It's hard to get into a story where one cannot connect with the characters. Unfortunately, this is exactly what happened to us. We were indifferent towards Dru and her friends and whenever one of them is shot, injured or killed we could not muster up any sympathy for them.

A flaw in the story was that readers were not given an insight as to why Luna and Earth are fighting at all. There were only brief mentions of oppression on the side of Luna, and yeah, that's pretty much it.

We had issues with the characters using Mandarin Chinese along with the English command. (Other languages like Cantonese and Swahili were made us of less often, ergo less annoying.) Being Chinese-Filipinos, we pretty much had a gist of what Colby was referencing to, but other readers may not have the same experience. Even we found it annoying that they would speak in this manner. From the eGalley given to us, we didn't find any English translations that would make it convenient for the reader to at least follow on what Colby was trying to come across. There are words in Chinese that don't make much sense given the context, but this (we guess) could be excused as the copy we have did mention that the 'gramatically inaccurate mix of languages reflect the vernacular'. We still found this weird, because these were people who were early on type-casted as being part of the Chinese-American side. So, the characters can fluently cuss in Mandarin, but are kind of off in using actual Mandarin at times? Fair enough. 

Another point against it was the frequent mentions of sex. Bearing in mind that the main protagonist of this book is a lesbian and a self-admitting virgin engaged in an intergalactic war in freaking space where the opponents attack randomly and claim her friends one by one, Dru often thinks about how hot/sexy her seductive captain is, all the while admitting to her girlfriend on Earth that she is feeling hot and bothered - to which Sarah, the all-American saint that she is, has no qualms in giving her the signal to go for it. (Wow, Sarah. Really?Sometimes, Dru was more of a Drew. Monogamy is depicted as backward and prudish. Sex appears to be as trivial as a handshake, or as a high five. We are confused as well as either to allude this rampant obsession with sex to the fact that Dru is a lesbian - which would then trigger more issues as to how people perceive gay people - or because it is a sign of a life where people are in the middle between life and death, emotionless sex is the only equivalent of fun.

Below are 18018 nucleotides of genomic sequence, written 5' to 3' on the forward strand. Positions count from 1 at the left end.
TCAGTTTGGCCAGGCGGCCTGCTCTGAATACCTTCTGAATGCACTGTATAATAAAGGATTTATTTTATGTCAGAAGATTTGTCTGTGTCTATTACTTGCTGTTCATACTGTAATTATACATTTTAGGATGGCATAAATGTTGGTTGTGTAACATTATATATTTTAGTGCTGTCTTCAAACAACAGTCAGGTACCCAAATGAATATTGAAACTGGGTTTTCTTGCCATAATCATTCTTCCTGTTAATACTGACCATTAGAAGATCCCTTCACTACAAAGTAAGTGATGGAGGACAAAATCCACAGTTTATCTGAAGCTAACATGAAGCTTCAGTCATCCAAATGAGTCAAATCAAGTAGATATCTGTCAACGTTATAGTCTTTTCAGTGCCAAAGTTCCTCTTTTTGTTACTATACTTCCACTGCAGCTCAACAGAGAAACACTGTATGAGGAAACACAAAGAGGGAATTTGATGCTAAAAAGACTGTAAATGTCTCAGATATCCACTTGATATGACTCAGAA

There were scenes in the book where Dru is almost automatically promoted, and these usually happened when she was either unconscious, bleeding and hurt, or when she betrayed the entire system she was working for. (What.

Sometimes, we think that Dru even forgets that she's in an actual war, especially when she finds out about the 'new' technology that her side of the army will adapt. Will this 'new' tech  introduce brutal killing? Yeah. Is it merciless? Sure. Are you or are you not engaged in war? Uhh... Yes, we're pretty sure you are.

This book was actually hard to read, given the weird flow of events and the quick dissemination of info-dump after info-dump was too much for us to handle.

We're sorry, Debris Dreams, but we're giving you a flat-out one.